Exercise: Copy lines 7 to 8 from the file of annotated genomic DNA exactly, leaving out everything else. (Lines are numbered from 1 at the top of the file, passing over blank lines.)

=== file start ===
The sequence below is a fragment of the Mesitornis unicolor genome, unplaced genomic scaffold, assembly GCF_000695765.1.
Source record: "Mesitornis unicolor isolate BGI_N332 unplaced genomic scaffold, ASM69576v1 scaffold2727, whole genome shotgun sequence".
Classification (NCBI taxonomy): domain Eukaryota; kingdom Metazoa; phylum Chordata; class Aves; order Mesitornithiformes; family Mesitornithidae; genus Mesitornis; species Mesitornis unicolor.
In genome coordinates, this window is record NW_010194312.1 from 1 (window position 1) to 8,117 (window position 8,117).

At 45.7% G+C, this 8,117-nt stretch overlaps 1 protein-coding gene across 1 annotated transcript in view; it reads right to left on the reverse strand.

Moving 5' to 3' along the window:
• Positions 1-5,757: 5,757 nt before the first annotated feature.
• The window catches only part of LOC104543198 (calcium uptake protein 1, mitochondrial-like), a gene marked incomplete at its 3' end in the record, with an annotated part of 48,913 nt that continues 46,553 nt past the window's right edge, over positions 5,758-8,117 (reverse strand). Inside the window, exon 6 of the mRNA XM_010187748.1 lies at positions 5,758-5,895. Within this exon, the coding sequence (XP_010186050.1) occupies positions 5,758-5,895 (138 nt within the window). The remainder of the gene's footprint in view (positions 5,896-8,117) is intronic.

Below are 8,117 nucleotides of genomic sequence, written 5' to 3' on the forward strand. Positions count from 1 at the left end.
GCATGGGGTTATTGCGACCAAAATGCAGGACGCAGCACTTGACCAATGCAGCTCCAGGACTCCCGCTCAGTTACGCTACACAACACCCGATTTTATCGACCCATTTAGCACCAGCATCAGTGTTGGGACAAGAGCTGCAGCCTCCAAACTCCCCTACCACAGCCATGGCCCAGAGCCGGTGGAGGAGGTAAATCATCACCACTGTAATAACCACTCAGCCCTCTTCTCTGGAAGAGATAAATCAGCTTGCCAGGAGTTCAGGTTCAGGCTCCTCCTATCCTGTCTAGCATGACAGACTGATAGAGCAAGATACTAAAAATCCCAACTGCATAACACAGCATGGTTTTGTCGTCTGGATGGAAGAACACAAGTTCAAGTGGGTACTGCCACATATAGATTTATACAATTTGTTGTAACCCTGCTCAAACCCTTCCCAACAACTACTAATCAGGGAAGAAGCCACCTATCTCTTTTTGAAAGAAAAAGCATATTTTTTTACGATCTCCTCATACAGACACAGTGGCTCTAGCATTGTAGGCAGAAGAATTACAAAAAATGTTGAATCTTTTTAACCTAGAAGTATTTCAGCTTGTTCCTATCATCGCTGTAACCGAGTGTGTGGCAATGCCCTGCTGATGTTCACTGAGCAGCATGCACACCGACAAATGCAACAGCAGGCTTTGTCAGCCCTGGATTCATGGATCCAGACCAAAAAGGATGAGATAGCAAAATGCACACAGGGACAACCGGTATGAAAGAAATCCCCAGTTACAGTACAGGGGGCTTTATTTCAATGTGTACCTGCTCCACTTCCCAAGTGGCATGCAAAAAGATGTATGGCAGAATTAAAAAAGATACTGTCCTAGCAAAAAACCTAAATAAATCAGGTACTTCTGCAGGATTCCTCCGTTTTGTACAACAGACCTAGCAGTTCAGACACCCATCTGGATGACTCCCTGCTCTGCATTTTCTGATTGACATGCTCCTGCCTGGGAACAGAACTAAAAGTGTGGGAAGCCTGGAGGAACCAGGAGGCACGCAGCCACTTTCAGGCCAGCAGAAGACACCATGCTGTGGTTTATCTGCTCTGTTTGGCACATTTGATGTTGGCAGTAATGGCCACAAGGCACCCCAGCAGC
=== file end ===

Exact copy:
• Positions 1-5,757: 5,757 nt before the first annotated feature.
• The window catches only part of LOC104543198 (calcium uptake protein 1, mitochondrial-like), a gene marked incomplete at its 3' end in the record, with an annotated part of 48,913 nt that continues 46,553 nt past the window's right edge, over positions 5,758-8,117 (reverse strand). Inside the window, exon 6 of the mRNA XM_010187748.1 lies at positions 5,758-5,895. Within this exon, the coding sequence (XP_010186050.1) occupies positions 5,758-5,895 (138 nt within the window). The remainder of the gene's footprint in view (positions 5,896-8,117) is intronic.